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Thread: NO TRIPODS for photography - but painters easels OK?

  1. #21

    Re: NO TRIPODS for photography - but painters easels OK?

    At Yellowstone falls I hand held an 8x10 shot with a 600C Fuji and it was more about the congestion on the viewing platform than a tripod. Out of the side of the dark cloth when I got the focus set I could see one of the side set knobs lining up with a specific point in the scene and closed down the shutter, set the shutter speed at 1/30th and f16 I believe lining up with that spot I pulled the slide and held the camera in both hands and used my chin to stabilize things and took the shot. Turned out great much to my surprise. T Max 400 and a long subject surely helped. When you ask for permission to photograph ie. use a tripod, hand then a business card from your day job. Sometimes you just need to get creative.

  2. #22

    Join Date
    May 2015
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    SooooCal/LA USA
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    Re: NO TRIPODS for photography - but painters easels OK?

    Since I have been using vintage gear to shoot with now, people think less "pro" and more amateur than when using scary, black, $$$, money making endeavor than you wood camera thing...

    Life's easier if they assume you are not a pro... ;-)

    Steve K

  3. #23

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    Dec 2005
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    Los Angeles, CA
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    4,561

    Re: NO TRIPODS for photography - but painters easels OK?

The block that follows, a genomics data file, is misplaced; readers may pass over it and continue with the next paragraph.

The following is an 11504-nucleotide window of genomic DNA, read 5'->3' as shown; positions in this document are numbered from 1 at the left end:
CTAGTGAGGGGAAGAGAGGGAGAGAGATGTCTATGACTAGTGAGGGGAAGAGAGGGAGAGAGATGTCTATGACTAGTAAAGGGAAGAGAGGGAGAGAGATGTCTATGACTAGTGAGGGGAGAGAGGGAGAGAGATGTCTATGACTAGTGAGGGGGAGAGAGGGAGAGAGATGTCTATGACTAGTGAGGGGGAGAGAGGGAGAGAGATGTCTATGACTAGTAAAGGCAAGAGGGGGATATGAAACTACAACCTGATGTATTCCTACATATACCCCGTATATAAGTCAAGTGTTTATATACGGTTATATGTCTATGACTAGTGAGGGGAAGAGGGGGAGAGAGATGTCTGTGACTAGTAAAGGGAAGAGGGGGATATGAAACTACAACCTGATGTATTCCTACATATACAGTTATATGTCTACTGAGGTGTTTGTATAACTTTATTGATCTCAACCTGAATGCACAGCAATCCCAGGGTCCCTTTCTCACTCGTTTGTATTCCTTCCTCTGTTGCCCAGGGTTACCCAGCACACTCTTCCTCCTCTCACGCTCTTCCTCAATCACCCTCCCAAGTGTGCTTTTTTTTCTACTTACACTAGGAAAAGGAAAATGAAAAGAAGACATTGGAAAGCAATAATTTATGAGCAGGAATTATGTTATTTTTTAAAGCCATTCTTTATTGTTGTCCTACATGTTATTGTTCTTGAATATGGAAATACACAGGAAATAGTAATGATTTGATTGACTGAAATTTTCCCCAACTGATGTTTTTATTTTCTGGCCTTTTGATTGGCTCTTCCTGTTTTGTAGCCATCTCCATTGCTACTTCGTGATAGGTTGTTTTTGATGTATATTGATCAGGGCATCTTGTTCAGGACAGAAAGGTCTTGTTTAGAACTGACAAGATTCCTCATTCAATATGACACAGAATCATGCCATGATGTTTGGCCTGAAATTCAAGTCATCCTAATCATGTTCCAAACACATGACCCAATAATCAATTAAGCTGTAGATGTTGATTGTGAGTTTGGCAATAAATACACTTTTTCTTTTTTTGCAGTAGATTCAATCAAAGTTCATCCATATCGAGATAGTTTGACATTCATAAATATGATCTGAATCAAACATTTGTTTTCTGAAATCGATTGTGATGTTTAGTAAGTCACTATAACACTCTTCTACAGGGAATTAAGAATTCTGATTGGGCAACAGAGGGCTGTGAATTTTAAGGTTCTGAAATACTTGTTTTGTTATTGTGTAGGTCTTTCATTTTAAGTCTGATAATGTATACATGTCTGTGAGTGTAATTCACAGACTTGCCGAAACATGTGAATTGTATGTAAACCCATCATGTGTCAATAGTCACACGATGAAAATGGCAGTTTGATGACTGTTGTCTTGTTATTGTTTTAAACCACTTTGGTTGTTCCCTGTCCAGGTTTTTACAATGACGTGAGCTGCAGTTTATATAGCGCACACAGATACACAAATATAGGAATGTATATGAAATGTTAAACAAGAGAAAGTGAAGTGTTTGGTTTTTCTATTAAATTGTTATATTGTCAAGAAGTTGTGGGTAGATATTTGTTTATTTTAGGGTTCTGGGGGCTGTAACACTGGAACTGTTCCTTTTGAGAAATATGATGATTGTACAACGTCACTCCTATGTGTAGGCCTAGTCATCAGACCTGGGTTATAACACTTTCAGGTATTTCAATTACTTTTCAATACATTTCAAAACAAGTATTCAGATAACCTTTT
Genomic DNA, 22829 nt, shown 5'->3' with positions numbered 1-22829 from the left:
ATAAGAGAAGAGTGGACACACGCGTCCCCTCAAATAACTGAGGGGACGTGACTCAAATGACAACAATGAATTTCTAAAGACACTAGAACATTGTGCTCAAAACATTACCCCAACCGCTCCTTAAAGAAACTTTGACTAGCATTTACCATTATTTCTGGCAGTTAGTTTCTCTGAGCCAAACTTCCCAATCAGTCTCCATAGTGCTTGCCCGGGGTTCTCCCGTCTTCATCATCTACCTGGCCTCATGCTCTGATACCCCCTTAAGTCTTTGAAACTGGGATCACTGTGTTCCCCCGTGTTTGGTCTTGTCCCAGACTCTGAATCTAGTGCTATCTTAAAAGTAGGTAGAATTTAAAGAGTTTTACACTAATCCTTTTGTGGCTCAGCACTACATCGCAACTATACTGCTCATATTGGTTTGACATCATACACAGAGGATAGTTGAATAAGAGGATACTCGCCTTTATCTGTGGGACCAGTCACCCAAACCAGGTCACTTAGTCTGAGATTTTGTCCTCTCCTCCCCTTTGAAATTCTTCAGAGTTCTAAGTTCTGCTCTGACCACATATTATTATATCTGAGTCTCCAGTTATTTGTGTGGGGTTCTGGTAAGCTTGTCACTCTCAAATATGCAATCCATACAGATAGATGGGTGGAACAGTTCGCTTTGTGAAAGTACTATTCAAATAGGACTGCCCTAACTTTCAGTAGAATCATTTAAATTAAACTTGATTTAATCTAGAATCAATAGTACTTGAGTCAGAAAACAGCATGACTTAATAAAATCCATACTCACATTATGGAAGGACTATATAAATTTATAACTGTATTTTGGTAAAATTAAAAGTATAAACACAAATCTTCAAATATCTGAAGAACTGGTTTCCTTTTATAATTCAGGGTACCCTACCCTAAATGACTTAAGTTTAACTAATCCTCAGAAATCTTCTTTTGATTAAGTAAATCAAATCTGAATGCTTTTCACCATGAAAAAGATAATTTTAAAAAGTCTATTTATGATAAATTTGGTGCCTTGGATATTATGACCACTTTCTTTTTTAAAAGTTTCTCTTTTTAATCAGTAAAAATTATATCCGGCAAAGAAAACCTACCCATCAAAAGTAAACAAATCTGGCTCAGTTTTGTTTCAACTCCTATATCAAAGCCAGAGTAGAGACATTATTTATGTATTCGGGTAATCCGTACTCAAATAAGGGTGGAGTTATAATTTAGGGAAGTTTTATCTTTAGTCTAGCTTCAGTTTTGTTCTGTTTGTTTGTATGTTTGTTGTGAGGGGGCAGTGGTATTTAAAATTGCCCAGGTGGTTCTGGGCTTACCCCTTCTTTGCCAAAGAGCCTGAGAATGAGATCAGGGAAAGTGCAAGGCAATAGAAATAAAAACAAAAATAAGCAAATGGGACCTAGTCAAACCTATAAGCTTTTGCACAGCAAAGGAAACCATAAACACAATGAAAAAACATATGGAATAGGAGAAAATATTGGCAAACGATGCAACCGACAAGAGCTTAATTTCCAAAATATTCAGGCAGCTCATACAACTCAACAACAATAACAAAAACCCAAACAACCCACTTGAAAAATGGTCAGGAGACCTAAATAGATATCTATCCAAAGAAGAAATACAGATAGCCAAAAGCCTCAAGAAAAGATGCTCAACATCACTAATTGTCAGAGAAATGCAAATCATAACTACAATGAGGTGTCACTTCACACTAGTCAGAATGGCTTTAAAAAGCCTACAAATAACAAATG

Quote Originally Posted by Bob Salomon View Post
    Not only old people need a walker!
    True, but itís a brilliant idea.

  4. #24

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    Jan 2006
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    Tucson AZ
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    Re: NO TRIPODS for photography - but painters easels OK?

    I modified a hiking stick by drilling a hole down from the top and packing it with a bit of JB Weld, then shoving a piece of 3/8 - 16 threaded brass rod into the hole. Works about as well as any other monopod, but it's a lot lighter. Unfortunately my back is acting up these days so I actually need it to get around much, not just as a camera support.

  5. #25

    Join Date
    May 2014
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    Cote d'Azur France
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    83

    Re: NO TRIPODS for photography - but painters easels OK?

    Quote Originally Posted by Jim Andrada View Post
    I modified a hiking stick by drilling a hole down from the top and packing it with a bit of JB Weld, then shoving a piece of 3/8 - 16 threaded brass rod into the hole. Works about as well as any other monopod, but it's a lot lighter. Unfortunately my back is acting up these days so I actually need it to get around much, not just as a camera support.

  6. #26

    Join Date
    May 2014
    Location
    Cote d'Azur France
    Posts
    83

    Re: NO TRIPODS for photography - but painters easels OK?